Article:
Texans to Bush: Get Off Our Lawn!

This post, written by Marisa Treviño, originally appeared on FireDogLake

A funny thing happened on the way to building the Lower Rio Grande Valley portion of the Texas-Mexico border fence.

It was something that caught Chertoff and the Department of Homeland Security off guard, the White House, Congress and even the average American citizen who lives miles away from the border in question -- Texans, who actually live along that portion of the border, don't want it.

It's a concept that is hard for the rest of the country to grasp. After all, aren't border residents living in fear for their lives by living on the frontlines with what conservative extremists like to term "the invasion" of illegal immigrants?

Well, according to border residents, the only invasion they're feeling is the one from Washington that is dictating that a fence be built through, along and around their communities.

The idea of a physical structure being built is so repulsive to these residents that in a show of rare solidarity, unlike anywhere else seen in the country, activists and environmentalists are joining forces with politicians, business owners and local law enforcement to present to Congress alternative ways to secure this portion of the border.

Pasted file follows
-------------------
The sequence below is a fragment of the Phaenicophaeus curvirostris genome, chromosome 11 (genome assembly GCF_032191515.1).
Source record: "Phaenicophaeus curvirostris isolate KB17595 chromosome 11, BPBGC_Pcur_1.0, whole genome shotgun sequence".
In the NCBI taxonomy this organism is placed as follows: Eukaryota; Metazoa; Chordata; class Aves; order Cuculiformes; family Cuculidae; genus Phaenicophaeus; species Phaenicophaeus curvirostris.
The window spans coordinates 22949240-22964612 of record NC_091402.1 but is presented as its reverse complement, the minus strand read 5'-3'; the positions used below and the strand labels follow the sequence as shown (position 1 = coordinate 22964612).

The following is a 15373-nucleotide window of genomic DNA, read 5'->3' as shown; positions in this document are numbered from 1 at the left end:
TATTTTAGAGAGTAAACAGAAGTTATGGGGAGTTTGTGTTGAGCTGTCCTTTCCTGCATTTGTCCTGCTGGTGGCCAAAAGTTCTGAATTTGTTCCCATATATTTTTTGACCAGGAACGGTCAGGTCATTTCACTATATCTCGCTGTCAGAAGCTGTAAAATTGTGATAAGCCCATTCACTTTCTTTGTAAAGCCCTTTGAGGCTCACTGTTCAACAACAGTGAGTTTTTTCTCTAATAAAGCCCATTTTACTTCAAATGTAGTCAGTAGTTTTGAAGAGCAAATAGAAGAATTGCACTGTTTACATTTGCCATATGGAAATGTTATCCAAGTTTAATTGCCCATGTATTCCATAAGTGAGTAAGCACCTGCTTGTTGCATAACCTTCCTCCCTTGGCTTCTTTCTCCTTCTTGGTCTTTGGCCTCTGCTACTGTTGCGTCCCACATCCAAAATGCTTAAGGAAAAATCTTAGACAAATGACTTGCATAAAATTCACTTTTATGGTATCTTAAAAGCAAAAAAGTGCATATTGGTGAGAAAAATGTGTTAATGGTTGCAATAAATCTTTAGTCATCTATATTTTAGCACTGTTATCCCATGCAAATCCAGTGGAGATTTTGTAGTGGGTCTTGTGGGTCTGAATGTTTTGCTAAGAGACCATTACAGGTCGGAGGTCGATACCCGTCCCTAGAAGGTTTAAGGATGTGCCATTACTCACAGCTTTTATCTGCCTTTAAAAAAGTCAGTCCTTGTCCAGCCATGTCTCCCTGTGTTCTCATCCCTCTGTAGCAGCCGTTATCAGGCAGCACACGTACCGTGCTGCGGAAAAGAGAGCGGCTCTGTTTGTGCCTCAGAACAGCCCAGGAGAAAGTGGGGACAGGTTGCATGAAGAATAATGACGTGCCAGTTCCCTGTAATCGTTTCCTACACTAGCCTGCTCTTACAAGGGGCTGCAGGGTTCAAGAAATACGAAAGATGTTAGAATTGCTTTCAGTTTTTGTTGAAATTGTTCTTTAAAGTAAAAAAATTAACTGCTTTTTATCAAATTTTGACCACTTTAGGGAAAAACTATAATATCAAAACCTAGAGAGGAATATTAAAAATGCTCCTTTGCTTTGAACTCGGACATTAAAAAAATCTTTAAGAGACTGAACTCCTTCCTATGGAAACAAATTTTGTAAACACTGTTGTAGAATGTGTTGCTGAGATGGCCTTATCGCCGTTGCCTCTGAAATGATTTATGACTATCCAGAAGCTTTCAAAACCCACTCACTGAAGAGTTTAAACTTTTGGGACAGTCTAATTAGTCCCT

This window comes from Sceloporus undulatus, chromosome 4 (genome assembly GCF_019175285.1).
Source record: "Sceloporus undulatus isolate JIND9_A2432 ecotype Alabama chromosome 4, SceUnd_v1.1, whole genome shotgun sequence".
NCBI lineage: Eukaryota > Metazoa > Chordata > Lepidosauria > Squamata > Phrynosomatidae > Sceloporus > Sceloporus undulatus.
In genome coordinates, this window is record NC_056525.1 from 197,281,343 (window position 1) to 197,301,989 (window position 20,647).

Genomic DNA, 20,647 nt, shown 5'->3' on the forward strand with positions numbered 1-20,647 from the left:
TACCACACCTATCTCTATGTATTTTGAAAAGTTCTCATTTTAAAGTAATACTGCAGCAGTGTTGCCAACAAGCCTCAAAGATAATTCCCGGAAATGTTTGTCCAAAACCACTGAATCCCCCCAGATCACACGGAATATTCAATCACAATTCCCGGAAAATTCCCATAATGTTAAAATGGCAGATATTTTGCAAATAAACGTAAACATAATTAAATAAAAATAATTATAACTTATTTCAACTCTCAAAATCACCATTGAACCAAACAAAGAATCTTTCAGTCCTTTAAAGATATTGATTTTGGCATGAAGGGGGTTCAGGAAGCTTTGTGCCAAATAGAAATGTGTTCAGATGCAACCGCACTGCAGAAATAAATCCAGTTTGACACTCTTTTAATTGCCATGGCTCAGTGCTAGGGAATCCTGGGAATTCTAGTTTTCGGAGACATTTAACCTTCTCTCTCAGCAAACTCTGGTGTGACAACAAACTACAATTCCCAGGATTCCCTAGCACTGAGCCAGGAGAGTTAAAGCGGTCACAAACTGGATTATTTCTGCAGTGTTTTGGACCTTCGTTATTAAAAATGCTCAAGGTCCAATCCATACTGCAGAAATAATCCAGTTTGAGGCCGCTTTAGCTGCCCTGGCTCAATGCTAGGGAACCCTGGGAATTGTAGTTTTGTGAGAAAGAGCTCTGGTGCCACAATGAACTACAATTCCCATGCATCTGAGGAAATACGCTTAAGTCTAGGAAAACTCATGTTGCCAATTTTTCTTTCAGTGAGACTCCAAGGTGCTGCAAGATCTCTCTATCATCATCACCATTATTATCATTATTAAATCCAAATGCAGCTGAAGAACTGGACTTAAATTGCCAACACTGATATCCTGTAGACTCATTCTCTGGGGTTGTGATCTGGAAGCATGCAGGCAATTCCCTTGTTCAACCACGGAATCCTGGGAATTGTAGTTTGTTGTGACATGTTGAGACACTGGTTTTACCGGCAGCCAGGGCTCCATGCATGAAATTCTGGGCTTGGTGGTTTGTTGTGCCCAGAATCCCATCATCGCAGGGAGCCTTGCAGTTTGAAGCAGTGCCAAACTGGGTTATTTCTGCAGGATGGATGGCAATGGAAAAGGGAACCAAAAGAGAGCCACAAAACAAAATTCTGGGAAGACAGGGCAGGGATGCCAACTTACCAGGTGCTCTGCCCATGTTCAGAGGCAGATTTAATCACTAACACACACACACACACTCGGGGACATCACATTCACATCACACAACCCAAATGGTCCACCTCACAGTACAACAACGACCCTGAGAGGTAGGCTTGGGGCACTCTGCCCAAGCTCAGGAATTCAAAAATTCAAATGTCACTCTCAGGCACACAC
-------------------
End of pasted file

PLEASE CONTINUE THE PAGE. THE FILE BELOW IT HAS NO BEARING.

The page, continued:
Border residents have been contending all along that the border fence was an ill-conceived idea. In the original plans, the fence cut right through the University of Texas at Brownsville campus and gave Mexico a prized U.S. historic landmark.

But Washington has barely taken notice of the embarrassing gaffes of the fence map or the combined voices of a constituency for whom officials in Washington seem to be treating like second-class citizens by purposely ignoring their requests that a fence not be built along their communities.

Well, being Texans, these border citizens have had enough. So, they've joined with their counterparts in Mexico for the border's first-ever binational protest.

They're calling it Hands Across El Rio and it begins August 25.

Spanning 16 days, 1,250 miles, it's a protest that involves Americans and Mexicans forming human chains across the international bridges, daily binational press conferences and the launch of a flotilla of kayaks, canoes and inner tubes that will paddle down the Rio Grande to each international bridge to join the protests in progress.

Longtime border residents are saying they've never seen anything like this before in their lives and the consensus, from both sides of the border, is that this is a historic event.

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